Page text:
Ruth 1:1 - 1:9


Last year’s ballet was “The Twelve Dancing Princesses.” Although told as a fairy tale, it symbolized the book of Joshua and the beginning of Judges. The aged Moses had died, and the new leader, Joshua, assisted by Caleb, led against strong attacks and deception.


The pattern for the book of Judges is set. One generation compromises. The next generation turns completely from God. As judgement comes upon them, they turn back to God. This is the repeating cycle in the 400 year history of the Judges.


The story of Ruth takes place during the dark time of the Judges. It is a beautiful and shining love story. Dark storm clouds have filled the sky for as far as the eye can see. Then, through a small opening in the clouds, the brilliant warm beam of sunlight breaks through and strikes the earth. We see the storm, but yes, the sun is still up there as bright as ever.


Everybody loves a love story. It has been reported that the 18th century literary giant, Dr. Samuel Johnson, read the book of Ruth to a literary club meeting in London. The intellectual audience claimed to be agnostic. When they heard the story, many thought that Dr. Johnson wrote it. The club was quick and loud with applause and praise. Then Samuel Johnson told them that it came from a book they had all rejected. What power is the love of God!


The book of Ruth is a real story of real people. The word “love” is only used once in the book when it says that Ruth loved her mother-in-law. Even though the word “love” is seldom used, the story is full of love and romance. On an earthly level, Ruth is the “Cinderella” of the Bible. On the heavenly plain, the story shows us a picture of God’s love for all of us.


The story of Ruth is so rich and important. Often, Old Testament people are used as types or pictures of Christ, showing us an aspect of God so that we better understand. There is Abraham, Moses, Samuel, King David, etc. However, Boaz shows a picture of the kinsman redeemer acting, not out of duty or pity, but responding out of boundless, heartfelt love. God is love. He has loved us with an everlasting love.


The story of Ruth plays an important role. It connects King David with the tribe of Judah. If Ruth had not gone into the fields of Boaz, then the wise men could have stayed home because Jesus would not have been born in Bethlehem. It is also the only living example of the Mosaic economy that included gleaning and kinsman redeemers.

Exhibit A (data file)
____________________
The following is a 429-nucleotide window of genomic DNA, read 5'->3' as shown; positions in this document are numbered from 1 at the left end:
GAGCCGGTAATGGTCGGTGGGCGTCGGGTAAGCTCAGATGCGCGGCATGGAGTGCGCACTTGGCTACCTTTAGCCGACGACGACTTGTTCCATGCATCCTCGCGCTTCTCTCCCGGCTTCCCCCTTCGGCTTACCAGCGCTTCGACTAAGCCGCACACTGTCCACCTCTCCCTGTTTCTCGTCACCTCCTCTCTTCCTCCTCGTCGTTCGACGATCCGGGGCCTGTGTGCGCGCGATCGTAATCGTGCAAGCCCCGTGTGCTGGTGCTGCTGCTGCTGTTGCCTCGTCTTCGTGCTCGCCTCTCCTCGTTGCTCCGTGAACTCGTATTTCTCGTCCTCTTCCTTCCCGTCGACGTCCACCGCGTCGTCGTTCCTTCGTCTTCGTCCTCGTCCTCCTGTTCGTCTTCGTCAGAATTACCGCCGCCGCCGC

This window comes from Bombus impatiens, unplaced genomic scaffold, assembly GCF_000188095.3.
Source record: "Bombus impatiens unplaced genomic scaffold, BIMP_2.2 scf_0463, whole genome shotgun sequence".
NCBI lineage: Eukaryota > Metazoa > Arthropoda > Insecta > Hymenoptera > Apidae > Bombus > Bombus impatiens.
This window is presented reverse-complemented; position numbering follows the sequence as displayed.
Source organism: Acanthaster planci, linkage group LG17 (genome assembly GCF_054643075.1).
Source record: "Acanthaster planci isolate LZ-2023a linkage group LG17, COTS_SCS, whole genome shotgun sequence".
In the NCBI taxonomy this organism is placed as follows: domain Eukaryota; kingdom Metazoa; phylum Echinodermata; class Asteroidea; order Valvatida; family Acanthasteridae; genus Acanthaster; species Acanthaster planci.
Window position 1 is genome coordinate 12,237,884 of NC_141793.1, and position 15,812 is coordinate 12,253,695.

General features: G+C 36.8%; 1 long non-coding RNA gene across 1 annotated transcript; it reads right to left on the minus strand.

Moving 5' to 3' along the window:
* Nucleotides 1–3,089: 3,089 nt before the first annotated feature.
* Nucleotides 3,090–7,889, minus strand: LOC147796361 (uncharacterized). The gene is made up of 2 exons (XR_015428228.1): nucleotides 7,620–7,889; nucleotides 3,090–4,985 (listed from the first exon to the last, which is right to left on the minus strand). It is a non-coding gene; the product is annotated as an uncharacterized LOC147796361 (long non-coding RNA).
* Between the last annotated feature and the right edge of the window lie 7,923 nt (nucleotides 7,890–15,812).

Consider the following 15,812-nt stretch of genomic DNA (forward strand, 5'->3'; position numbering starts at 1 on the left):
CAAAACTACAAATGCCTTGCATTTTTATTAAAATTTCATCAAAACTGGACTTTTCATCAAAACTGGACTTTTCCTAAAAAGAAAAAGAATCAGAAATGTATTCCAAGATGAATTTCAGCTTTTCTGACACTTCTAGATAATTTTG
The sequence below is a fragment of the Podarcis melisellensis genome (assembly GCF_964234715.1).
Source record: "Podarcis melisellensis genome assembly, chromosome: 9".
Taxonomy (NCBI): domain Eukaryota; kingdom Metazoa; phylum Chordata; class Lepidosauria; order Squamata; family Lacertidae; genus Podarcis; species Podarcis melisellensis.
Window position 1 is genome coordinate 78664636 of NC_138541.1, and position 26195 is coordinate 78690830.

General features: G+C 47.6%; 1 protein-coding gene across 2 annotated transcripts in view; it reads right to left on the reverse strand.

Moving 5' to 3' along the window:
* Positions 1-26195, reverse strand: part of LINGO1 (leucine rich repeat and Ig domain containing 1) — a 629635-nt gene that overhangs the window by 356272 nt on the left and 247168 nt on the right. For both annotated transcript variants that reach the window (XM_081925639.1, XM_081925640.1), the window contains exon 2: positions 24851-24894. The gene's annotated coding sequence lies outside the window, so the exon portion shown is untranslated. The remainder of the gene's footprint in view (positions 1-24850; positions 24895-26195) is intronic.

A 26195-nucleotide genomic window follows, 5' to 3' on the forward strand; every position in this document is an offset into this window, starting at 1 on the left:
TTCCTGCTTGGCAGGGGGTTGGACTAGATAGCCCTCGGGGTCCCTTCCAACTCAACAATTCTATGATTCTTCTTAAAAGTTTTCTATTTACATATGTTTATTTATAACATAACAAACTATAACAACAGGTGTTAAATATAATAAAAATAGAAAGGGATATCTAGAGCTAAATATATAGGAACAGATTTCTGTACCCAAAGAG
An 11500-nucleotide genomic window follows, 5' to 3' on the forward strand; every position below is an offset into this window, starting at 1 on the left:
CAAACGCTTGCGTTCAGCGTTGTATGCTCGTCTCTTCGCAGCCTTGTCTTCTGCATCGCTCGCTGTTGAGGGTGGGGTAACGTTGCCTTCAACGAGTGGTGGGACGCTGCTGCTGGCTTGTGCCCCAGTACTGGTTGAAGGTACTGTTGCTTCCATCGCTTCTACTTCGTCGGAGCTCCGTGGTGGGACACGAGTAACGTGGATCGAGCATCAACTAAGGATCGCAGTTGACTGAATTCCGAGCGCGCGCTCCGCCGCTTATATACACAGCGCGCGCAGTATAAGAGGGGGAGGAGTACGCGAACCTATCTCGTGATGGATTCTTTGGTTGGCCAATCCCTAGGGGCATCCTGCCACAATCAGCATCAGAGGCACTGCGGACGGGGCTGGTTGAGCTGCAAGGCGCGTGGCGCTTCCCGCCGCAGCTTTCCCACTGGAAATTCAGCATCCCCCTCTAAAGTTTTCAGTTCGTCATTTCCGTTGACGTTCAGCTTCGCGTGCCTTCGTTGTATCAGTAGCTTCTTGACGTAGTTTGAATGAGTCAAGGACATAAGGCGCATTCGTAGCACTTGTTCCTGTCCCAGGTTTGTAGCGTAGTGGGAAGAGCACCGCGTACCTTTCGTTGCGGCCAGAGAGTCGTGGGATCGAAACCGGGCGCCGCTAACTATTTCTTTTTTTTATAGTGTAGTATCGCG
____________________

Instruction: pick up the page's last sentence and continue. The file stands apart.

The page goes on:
Names often carry significant meanings in the Bible. Bethlehem means “ house of bread,” and Judah means “praise.” Elimelech means “my God is King.” Naomi means “pleasant.” So, if God is your King, and you live in the house of bread in the land of praise with your pleasant and happy wife, why would you leave? There was a famine in the land. Elimelech takes his family to Moab. Psalms 108:9 says that Judah is my scepter, and Moab is my wash basin. Modern day translation: Moab is my garbage can.


Like the prodigal son, they have gone into the far country. Prodigals are always punished in the far country and never when they return home. Remember, the prodigal son was always a son. He never was a pig. Naomi leaves home with her husband and two sons. Her sons each marry a girl from Moab. After ten long years, Naomi is a widow and her two sons have also died. She decides to return to her home country. She tells her two widowed daughter-in-laws to return to their own people. Although Naomi feels empty and sure she has lost everything, she remains a beloved child of God, and the love of God is about to be shown in a truly amazing way. We see Ruth choose to live for God despite her circumstances. So begins, Ruth + Boaz, a Love Story.


There are only four chapters in Ruth. Reading just 12 verses per day, you can complete the book in one week. The story begins in Bethlehem, then to the country of Moab, then to the fields of Boaz, then finally into the heart and home of the redeemer. The ballet story takes place completely outside with God’s creation as the backdrop. Let this ballet season include mastering the Book of Ruth and seeing the Love of God. 



Ruth 1:10 - 2:2


This is the 2nd of seven Bible study lessons from the book of Ruth. The story of Ruth demonstrates the love side of redemption and salvation. “We love Him because He first loved us” (I John 4:19). The family begins in Bethlehem and moves to the far country of Moab. In Moab, Naomi’s husband and two sons die. Naomi’s sons had each married a girl from Moab. The Mosaic Law did not allow this. When moving away from God’s will in life, one step leads to the next. After some time, it will seem unbelievable how far one has gone. Naomi turns her heart towards home. She now stands on the side of the road with her two daughters-in-law, preparing to return home to Bethlehem. Naomi tells Orpah and Ruth to return to the Moabite people and their gods, for she will return to her home alone. Three widows are crying beside the road. This is a sad picture.


Both girls cry and say that they will return with Naomi. Here we see an aspect of the Old Testament law that will seem strange to us today. If a husband dies and there are no children, then the wife can claim any of her husband’s brothers or near kin to marry. The children born from this marriage will remain in the inheritance lineage of the original husband. This would certainly impact dating decisions! However, Naomi has no more sons, so she tells Orpah and Ruth that there is no hope for them from her. She also lectures them that no one from her home country will marry them because they are from Moab. Returning with her would mean a lifetime of poverty and widowhood. She says that God has turned against her. Naomi tells her daughters-in-law to stay among their people. Orpah kisses her mother-in-law and returns to the people of Moab while Ruth clings to Naomi.